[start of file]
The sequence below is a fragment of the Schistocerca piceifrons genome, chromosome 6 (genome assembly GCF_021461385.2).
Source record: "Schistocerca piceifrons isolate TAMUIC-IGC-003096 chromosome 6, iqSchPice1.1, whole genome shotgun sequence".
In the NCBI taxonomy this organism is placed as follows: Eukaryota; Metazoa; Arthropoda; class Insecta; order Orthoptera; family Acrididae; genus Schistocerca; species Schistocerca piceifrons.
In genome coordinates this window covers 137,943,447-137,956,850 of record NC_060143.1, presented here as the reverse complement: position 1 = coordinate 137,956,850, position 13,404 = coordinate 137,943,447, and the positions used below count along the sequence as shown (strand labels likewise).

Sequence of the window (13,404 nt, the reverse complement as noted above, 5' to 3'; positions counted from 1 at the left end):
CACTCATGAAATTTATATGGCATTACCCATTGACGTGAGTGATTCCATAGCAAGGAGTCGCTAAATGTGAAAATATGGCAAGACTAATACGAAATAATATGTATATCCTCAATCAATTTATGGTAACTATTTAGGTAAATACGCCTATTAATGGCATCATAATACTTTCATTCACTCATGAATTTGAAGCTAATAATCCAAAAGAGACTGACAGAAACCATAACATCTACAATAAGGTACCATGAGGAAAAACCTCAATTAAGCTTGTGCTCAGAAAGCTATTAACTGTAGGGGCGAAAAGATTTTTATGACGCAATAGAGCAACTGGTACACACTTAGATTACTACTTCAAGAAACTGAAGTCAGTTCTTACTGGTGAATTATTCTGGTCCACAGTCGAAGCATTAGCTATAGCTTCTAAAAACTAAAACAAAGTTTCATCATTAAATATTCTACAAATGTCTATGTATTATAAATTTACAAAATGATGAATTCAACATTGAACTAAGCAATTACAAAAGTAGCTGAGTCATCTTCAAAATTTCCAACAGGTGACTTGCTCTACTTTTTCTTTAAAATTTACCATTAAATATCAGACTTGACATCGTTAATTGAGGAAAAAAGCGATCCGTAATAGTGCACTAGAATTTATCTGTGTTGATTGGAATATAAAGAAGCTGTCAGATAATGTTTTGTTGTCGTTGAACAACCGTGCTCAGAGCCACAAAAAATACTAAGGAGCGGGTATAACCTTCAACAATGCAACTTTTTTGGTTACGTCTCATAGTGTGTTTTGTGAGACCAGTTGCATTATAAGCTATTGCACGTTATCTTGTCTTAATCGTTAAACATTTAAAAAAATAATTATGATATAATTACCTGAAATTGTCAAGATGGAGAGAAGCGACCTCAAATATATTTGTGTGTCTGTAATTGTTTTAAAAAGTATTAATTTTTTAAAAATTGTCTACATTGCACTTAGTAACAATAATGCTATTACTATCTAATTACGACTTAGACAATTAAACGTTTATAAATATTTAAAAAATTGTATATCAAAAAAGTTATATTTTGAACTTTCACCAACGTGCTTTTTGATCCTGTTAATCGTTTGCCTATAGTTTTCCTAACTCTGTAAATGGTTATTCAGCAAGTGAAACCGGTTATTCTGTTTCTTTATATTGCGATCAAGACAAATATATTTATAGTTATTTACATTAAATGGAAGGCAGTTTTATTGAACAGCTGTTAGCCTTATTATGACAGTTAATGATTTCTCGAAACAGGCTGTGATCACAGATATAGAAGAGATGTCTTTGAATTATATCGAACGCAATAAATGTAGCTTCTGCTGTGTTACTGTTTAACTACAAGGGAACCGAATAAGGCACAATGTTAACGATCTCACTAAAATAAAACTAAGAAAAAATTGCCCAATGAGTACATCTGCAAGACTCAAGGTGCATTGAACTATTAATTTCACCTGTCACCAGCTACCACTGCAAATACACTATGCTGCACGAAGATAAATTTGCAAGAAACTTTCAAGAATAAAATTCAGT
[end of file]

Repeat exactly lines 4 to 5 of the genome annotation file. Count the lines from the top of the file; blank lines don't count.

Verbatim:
In genome coordinates this window covers 137,943,447-137,956,850 of record NC_060143.1, presented here as the reverse complement: position 1 = coordinate 137,956,850, position 13,404 = coordinate 137,943,447, and the positions used below count along the sequence as shown (strand labels likewise).

Sequence of the window (13,404 nt, the reverse complement as noted above, 5' to 3'; positions counted from 1 at the left end):